The forthcoming English Court of Appeal decision in Marks and Spencer v. Aldi, regarding the alleged infringement of design rights, could provide practitioners with new guidance, particularly in relation to the relevant date for assessment of infringement and the weight that should be attributed to certain design elements in making this assessment, say Rory Graham and Georgia Davis at RPC.

  • Generative AI Raises IP, Data Protection And Contracts Issues

    Author Photo

    As the EU's recent agreement on the Artificial Intelligence Act has fueled businesses' interest in adopting generative AI tools, it is crucial to understand how these tools utilize material to generate output and what questions to ask in relation to intellectual property, data privacy and contracts, say lawyers at Deloitte Legal.

  • Decoding UK Case Law On Anti-Suit Injunctions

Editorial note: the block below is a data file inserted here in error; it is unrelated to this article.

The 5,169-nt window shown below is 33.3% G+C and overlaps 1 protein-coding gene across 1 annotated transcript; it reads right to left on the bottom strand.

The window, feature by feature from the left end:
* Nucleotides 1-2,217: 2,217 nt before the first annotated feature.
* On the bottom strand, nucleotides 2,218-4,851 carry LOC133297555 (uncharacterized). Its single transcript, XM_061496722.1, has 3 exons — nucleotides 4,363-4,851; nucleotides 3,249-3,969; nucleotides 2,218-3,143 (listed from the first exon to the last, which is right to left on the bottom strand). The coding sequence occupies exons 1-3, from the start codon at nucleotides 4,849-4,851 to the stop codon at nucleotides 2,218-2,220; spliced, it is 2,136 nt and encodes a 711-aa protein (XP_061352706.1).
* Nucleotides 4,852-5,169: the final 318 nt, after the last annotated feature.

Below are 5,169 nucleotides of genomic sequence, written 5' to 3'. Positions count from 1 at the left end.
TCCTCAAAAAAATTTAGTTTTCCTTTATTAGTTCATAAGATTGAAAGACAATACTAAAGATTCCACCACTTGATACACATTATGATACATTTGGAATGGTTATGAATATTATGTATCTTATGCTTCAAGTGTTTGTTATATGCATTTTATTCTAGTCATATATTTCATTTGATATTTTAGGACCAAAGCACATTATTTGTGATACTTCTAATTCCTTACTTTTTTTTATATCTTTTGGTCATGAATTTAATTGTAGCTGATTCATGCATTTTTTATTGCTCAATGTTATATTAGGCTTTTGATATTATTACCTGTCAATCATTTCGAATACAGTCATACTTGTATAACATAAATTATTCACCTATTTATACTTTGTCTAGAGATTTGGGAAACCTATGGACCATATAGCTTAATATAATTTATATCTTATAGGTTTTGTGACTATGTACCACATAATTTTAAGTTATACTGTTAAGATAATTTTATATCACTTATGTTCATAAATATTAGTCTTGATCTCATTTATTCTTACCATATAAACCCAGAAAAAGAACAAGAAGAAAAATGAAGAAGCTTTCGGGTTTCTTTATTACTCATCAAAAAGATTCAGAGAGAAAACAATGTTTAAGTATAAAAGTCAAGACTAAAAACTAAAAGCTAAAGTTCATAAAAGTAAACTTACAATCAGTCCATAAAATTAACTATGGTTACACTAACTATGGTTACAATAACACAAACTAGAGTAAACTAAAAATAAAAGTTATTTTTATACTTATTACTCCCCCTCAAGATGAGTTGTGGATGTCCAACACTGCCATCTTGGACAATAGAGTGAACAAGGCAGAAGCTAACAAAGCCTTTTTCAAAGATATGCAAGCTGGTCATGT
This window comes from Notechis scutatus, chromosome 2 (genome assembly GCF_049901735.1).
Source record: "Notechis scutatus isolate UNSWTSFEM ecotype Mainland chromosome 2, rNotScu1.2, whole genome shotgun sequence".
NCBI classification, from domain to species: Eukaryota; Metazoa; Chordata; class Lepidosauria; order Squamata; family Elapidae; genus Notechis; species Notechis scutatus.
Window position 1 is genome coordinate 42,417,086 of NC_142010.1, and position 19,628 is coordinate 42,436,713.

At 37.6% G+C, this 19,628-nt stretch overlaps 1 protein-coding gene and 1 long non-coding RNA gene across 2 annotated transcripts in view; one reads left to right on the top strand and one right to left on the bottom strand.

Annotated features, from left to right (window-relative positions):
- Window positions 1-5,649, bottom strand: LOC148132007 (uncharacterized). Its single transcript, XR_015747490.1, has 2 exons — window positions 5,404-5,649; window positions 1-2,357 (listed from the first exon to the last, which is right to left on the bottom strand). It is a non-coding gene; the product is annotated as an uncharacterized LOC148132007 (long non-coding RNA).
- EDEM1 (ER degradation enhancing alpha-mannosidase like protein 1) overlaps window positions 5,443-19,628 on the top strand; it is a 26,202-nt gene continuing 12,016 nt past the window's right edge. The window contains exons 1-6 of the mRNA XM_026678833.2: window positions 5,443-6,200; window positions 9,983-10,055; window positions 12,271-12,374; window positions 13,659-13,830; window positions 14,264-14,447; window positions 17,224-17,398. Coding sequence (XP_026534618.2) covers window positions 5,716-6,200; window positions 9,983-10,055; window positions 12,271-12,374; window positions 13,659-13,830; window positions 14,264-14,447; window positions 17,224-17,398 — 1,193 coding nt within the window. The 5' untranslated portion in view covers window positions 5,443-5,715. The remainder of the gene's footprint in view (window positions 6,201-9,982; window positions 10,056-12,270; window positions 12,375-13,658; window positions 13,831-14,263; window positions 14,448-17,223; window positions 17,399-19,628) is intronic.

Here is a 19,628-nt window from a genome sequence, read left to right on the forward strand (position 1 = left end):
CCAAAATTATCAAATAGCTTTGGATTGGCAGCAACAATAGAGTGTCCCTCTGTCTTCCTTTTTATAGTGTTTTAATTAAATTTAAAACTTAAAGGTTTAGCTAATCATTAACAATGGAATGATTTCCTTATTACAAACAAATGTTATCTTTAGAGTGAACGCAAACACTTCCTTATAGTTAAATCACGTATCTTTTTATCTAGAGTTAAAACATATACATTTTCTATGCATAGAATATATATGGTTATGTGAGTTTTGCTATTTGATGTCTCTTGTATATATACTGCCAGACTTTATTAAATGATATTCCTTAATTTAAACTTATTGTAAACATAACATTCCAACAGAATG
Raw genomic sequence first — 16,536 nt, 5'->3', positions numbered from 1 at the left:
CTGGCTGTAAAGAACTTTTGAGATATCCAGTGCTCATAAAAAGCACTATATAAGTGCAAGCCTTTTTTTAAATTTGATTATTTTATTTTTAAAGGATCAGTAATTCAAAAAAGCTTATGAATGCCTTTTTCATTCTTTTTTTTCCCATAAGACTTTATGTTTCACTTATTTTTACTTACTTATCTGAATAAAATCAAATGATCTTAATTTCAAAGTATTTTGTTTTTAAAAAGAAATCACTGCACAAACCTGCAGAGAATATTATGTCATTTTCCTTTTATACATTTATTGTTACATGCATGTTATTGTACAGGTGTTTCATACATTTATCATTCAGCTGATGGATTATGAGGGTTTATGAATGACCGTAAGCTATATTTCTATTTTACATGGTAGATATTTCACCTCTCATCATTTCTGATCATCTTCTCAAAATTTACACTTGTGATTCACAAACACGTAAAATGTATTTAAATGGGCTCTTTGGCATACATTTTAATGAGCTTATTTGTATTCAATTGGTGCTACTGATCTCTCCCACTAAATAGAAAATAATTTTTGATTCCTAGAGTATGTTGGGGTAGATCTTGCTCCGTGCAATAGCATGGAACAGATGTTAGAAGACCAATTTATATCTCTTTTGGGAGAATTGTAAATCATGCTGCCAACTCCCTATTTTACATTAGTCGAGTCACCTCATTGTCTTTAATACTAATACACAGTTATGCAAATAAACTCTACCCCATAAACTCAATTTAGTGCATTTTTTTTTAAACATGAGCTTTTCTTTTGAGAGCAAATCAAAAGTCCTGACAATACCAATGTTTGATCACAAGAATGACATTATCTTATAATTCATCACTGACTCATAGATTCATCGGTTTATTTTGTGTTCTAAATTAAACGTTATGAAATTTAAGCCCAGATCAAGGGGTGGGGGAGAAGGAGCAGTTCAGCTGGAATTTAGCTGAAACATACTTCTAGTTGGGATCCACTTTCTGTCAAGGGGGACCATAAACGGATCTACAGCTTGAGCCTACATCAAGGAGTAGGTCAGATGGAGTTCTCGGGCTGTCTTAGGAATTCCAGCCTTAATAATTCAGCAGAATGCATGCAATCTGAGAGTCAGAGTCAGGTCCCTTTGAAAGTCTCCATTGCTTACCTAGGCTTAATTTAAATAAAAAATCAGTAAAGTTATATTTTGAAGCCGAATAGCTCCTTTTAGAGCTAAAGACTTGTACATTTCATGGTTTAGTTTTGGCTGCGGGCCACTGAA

Author Photo

    The English High Court's forthcoming decision on an anti-suit injunction filed in Augusta Energy v. Top Oil last month will provide useful guidance on application grounds for practitioners, but, pending that ruling, other recent decisions offer key considerations when making or resisting claims when there is an exclusive jurisdiction clause in the contract, says Abigail Healey at Quillon Law.

  • Litigation Funding Implications Amid Post-PACCAR Disputes

    Author Photo

    An English tribunal's recent decision in Neill v. Sony, allowing an appeal on the enforceability of a litigation funding agreement, highlights how the legislative developments on funding limits following the U.K. Supreme Court's 2023 decision in Paccar v. Competition Appeal Tribunal may affect practitioners, say Andrew Leitch and Anoma Rekhi at BCLP.

  • EU Product Liability Reforms Represent A Major Shakeup

    Author Photo